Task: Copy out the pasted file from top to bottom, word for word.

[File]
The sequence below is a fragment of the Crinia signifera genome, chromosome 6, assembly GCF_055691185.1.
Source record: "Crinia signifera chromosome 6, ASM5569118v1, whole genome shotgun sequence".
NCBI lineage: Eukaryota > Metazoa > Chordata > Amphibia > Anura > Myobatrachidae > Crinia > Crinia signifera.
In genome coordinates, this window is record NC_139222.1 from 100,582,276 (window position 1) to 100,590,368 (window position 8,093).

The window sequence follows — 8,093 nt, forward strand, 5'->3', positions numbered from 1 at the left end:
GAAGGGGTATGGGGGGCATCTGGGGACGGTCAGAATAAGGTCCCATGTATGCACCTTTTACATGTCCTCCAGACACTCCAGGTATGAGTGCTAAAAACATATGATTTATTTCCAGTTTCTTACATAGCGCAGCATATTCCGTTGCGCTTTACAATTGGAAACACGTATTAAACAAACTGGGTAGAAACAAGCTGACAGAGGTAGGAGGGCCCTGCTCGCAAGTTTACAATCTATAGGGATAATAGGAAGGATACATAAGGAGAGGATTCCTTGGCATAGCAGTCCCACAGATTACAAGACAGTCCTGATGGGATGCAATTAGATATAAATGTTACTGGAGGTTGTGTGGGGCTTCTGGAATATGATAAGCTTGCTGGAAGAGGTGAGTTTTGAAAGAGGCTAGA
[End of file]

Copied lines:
The sequence below is a fragment of the Crinia signifera genome, chromosome 6, assembly GCF_055691185.1.
Source record: "Crinia signifera chromosome 6, ASM5569118v1, whole genome shotgun sequence".
NCBI lineage: Eukaryota > Metazoa > Chordata > Amphibia > Anura > Myobatrachidae > Crinia > Crinia signifera.
In genome coordinates, this window is record NC_139222.1 from 100,582,276 (window position 1) to 100,590,368 (window position 8,093).

The window sequence follows — 8,093 nt, forward strand, 5'->3', positions numbered from 1 at the left end:
GAAGGGGTATGGGGGGCATCTGGGGACGGTCAGAATAAGGTCCCATGTATGCACCTTTTACATGTCCTCCAGACACTCCAGGTATGAGTGCTAAAAACATATGATTTATTTCCAGTTTCTTACATAGCGCAGCATATTCCGTTGCGCTTTACAATTGGAAACACGTATTAAACAAACTGGGTAGAAACAAGCTGACAGAGGTAGGAGGGCCCTGCTCGCAAGTTTACAATCTATAGGGATAATAGGAAGGATACATAAGGAGAGGATTCCTTGGCATAGCAGTCCCACAGATTACAAGACAGTCCTGATGGGATGCAATTAGATATAAATGTTACTGGAGGTTGTGTGGGGCTTCTGGAATATGATAAGCTTGCTGGAAGAGGTGAGTTTTGAAAGAGGCTAGA